• 06 May, 2023
  • Admin

Let me start in this style :
In Africa particularly Tanzania based on our experience as smallholder farmers, many smallholder farmers do not view agriculture as a profitable business. Even those who do, often do not operate their farms in a way that generates a profit.

 For instance, a farmer may spend six months planting rice and then meet with a broker to negotiate the price of their harvest. However, they often agree to a price without considering the costs they incurred during the six months and without calculating potential profit. Consequently, after many years, these farmers remain poor, while brokers and others who buy their products become wealthy.
If one were to visit Agro input shops and encounter real farmers who do not view agriculture as a business, one would feel pity for them. The struggle of these farmers to purchase fertilizers is evident, with prices often fluctuating, and sometimes they are forced to buy in bulk, which is not necessary. This is painful reality.

Another farmer may struggle for months to grow their vegetables or watermelons, without calculating their expenses, the time they invested, or keeping a record of their costs. They often do not have a book that shows the expenses incurred from the beginning until harvest. Consequently, they have no way to know if the time they spent waiting for the harvest equals the value they were paid to sell their produce.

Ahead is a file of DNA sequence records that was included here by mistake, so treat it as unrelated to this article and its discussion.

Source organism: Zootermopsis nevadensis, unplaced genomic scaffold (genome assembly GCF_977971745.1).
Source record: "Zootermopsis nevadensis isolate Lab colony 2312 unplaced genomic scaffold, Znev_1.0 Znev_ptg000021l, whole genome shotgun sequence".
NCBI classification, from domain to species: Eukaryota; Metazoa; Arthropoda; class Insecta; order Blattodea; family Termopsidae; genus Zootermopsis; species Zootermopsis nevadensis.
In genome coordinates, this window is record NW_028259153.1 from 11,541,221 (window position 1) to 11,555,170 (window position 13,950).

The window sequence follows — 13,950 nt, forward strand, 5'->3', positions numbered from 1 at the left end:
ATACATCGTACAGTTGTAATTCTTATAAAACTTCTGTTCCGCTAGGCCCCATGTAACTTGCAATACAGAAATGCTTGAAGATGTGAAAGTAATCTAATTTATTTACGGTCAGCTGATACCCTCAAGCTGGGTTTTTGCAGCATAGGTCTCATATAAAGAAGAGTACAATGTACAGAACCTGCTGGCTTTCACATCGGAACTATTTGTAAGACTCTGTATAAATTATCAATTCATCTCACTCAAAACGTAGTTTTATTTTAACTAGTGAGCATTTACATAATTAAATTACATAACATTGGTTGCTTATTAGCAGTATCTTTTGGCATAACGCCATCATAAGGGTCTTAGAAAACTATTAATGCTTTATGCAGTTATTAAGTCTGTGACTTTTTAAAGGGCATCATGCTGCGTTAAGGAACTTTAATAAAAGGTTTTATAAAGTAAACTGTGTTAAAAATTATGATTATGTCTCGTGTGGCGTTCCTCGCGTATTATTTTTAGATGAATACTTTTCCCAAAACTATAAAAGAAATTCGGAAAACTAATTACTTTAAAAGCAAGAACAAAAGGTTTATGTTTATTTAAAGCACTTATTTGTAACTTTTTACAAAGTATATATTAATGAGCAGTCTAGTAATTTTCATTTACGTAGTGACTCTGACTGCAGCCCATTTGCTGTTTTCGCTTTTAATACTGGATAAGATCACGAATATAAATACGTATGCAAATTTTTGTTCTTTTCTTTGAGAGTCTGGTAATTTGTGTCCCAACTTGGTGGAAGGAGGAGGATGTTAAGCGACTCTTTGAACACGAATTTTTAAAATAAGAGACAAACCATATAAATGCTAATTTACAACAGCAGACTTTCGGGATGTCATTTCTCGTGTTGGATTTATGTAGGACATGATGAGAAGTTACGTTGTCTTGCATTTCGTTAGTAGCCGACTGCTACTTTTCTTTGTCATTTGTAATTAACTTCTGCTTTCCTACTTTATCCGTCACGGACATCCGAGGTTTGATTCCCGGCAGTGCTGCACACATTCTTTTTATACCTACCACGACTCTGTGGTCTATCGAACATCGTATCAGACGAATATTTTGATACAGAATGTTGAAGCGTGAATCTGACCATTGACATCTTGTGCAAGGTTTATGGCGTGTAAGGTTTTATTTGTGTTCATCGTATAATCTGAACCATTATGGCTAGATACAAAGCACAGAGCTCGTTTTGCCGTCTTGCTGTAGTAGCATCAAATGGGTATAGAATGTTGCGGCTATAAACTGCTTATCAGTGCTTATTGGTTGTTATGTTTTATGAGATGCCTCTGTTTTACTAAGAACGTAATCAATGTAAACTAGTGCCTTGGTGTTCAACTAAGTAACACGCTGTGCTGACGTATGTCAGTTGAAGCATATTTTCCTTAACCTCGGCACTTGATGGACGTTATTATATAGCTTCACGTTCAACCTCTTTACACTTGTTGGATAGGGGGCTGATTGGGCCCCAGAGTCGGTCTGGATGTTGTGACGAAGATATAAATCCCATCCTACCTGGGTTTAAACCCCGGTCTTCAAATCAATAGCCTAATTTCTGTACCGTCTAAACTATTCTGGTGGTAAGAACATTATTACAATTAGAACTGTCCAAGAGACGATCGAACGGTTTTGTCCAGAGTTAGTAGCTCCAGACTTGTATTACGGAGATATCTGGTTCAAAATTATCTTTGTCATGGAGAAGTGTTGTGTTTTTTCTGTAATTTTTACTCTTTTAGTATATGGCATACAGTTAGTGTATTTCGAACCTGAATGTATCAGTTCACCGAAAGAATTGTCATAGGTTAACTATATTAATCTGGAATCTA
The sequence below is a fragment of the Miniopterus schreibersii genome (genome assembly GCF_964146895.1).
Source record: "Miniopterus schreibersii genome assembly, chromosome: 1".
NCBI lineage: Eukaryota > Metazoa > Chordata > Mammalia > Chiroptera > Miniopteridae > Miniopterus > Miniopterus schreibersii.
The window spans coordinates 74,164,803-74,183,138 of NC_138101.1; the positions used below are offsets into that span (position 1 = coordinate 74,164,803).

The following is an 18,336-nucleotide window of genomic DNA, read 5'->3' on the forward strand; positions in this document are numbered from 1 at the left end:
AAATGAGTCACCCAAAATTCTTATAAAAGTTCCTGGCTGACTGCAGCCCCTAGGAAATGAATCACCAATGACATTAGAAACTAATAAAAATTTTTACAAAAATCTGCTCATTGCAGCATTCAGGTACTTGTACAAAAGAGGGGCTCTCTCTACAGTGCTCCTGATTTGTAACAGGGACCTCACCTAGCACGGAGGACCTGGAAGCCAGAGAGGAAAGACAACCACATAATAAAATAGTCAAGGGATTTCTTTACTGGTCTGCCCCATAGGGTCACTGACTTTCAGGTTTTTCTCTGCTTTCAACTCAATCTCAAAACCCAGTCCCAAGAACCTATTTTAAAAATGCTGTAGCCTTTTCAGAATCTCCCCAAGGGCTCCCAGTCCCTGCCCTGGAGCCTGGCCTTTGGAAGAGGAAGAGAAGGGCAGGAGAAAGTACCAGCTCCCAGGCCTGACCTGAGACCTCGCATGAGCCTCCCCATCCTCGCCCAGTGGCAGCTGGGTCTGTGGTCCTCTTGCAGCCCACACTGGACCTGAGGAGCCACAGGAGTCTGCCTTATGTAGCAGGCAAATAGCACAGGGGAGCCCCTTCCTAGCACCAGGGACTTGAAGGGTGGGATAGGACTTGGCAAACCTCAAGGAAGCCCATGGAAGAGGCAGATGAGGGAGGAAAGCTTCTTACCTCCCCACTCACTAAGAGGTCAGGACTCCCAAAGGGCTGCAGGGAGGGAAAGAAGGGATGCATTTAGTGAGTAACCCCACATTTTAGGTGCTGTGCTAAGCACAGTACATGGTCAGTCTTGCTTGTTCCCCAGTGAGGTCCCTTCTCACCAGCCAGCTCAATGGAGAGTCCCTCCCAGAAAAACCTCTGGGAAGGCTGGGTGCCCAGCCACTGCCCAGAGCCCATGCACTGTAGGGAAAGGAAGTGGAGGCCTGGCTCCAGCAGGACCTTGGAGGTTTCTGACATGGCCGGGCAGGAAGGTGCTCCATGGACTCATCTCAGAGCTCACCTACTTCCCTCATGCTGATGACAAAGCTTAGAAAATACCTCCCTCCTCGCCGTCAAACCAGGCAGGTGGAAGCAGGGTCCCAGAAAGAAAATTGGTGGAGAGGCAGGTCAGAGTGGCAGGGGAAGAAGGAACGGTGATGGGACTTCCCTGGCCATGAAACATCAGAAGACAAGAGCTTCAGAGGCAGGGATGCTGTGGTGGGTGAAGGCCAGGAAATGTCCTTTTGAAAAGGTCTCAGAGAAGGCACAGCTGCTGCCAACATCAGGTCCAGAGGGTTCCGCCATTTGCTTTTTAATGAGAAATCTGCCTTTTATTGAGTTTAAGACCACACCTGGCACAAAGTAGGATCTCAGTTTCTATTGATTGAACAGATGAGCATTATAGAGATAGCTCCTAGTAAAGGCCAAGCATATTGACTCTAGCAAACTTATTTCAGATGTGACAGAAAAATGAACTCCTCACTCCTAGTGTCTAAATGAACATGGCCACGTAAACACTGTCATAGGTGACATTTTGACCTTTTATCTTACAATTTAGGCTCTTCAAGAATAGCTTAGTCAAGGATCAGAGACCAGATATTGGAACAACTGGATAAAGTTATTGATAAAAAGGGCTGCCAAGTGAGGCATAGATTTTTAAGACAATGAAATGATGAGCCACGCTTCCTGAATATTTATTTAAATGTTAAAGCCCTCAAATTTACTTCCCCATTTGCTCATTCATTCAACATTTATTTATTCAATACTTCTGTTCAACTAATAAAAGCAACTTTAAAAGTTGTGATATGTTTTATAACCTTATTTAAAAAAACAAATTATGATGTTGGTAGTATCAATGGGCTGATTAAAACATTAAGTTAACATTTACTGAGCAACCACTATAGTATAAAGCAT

Imagine a farmer waiting for watermelons to grow for three months, only to have brokers from the city come and harvest the watermelons, eating some and destroying others, without regard for the effort the farmer invested. The farmer will pay for transportation to take the watermelons to the market, but will not receive payment until they are sold, which could take weeks. Unfortunately, it is common for brokers to report that the produce is of poor quality, meaning that the farmer must take a loss.

Another issue is the contract farming system, where smallholder farmers grow crops at their expense, often with promises of support from their agricultural extension officers who rarely show up or are not helpful when they do. Some officers add to the farmer's expenses, and when it is time to collect the harvest, the company may report that 50% of the produce is of poor quality. If the farmer asks for the return of the low-quality produce to sell elsewhere, they are refused. The farmer may then take whatever 50% payment is offered, without considering the losses incurred.